Hans Pichler, CTO of Telekom Austria, said:

Telekom Austria Group´s A1 was an early adopter of Alcatel-Lucent’s VDSL2 vectoring because we understand the value of upgrading our existing copper infrastructure to give our customers the best possible broadband service. We are pleased to be working with Alcatel-Lucent at the cutting-edge of fixed broadband technology to look at the possibilities of G.fast vectoring.”

Alcatel-Lucent G.Fast and Vectoring 2.0 Trial Summary

* On older unshielded cables, typical of most in-building cabling in Austria, the trial achieved speeds of 500Mbps over 100 meters on a single line. However, when a second line was introduced, creating crosstalk between the two, the G.fast speed fell to only 60Mbps.

* Vectoring was then enabled, removing the crosstalk and bringing the speed back up to 500Mbps over 100m. This is a huge improvement over widely deployed DSL networks, which typically offer speeds of 5-30Mbps, or VDSL2 vectoring networks supporting up to 100Mbps. Fibre-to-the-Home services typically range from 100Mbps to 1Gbps.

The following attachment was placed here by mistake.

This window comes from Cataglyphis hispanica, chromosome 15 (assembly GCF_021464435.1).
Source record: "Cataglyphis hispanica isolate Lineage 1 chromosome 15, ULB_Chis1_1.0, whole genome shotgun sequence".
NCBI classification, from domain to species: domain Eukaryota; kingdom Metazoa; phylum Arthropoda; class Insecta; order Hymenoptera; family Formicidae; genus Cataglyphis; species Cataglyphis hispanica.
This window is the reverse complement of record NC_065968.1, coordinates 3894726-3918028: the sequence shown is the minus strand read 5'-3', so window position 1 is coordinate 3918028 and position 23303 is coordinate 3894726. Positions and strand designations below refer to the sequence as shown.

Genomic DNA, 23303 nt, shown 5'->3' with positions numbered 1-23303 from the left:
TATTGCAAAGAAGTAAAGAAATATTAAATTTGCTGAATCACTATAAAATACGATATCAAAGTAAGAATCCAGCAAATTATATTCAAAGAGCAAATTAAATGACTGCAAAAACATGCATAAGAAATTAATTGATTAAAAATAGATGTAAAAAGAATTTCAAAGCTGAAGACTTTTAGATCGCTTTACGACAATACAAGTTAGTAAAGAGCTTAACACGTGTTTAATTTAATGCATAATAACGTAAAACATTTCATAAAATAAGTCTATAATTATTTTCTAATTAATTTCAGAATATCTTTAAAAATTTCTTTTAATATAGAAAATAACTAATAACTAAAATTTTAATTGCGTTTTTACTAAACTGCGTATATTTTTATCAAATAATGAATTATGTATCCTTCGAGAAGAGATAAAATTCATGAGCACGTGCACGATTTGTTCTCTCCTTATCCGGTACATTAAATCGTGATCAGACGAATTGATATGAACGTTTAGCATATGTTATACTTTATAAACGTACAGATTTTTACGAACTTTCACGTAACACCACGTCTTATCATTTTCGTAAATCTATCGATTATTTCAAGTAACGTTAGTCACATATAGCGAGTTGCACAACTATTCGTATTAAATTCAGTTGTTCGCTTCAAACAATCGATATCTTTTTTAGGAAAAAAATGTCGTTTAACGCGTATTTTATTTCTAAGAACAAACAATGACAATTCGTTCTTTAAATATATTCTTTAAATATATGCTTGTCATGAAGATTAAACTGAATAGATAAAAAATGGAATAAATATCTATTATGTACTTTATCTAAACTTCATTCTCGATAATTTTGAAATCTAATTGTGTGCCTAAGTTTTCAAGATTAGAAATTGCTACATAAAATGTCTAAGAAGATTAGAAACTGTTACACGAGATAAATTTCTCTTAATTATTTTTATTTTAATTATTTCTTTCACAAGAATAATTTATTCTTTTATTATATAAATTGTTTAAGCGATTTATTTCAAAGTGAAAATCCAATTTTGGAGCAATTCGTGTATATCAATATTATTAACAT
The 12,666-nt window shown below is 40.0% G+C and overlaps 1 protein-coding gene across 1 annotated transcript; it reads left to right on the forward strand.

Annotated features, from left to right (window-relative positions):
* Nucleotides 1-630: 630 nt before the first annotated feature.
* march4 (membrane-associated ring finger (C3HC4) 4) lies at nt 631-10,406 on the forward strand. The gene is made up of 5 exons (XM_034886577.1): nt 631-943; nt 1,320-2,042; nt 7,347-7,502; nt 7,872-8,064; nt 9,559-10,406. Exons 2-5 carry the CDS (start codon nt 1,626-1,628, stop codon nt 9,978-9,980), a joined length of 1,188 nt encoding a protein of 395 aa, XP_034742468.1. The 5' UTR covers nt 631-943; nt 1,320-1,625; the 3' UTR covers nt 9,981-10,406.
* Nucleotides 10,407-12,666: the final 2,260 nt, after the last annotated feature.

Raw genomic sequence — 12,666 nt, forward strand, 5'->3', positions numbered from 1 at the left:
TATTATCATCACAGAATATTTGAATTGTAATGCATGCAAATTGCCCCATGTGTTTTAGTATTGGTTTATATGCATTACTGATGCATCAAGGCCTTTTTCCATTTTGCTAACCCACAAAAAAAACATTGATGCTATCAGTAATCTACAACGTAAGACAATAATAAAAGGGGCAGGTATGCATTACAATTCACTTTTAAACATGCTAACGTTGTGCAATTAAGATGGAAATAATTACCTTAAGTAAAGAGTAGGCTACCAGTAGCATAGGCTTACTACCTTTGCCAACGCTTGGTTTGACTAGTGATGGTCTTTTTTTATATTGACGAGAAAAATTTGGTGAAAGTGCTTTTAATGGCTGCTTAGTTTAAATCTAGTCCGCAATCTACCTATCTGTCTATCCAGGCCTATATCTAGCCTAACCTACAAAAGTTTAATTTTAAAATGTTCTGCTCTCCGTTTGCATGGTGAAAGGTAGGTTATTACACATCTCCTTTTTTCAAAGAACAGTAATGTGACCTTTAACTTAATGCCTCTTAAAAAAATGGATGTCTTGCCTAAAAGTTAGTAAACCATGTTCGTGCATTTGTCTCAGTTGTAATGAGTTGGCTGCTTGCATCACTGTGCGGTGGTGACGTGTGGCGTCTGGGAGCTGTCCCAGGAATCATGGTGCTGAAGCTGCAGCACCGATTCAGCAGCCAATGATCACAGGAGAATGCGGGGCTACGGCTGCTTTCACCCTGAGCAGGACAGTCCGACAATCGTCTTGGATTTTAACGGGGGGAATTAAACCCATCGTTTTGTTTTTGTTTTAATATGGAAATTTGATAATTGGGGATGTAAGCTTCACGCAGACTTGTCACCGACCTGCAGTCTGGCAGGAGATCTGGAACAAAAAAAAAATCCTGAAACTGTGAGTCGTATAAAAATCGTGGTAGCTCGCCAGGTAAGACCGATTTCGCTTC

The BLUE LINE below indicates the performance when a single line is active in the cable. Once additional G.fast lines are activated in the cable, performance drops significantly (RED LINE). The blue and red lines are benchmarks by which all vectoring performance is measured. Activating G.fast vectoring causes a significant increase in performance (GREEN LINE).

gfast and vectoring 2.0 fttc vdsl2 speeds

It should be said that G.fast is not yet standardised and won’t be commercially available for “several years“. At BT G.Fast is currently confined to their labs for extensive testing and some fear that upgrading the United Kingdom’s national telecoms infrastructure to support it would be a tricky and a potentially quite costly effort.

But at the same time BT and other telecoms providers will likely view it as still being significantly cheaper and faster to deploy than the huge cost incurred by civil works (e.g. digging up roads), which would be needed to roll-out a true fibre optic (FTTH/P) service to every home and business in the country.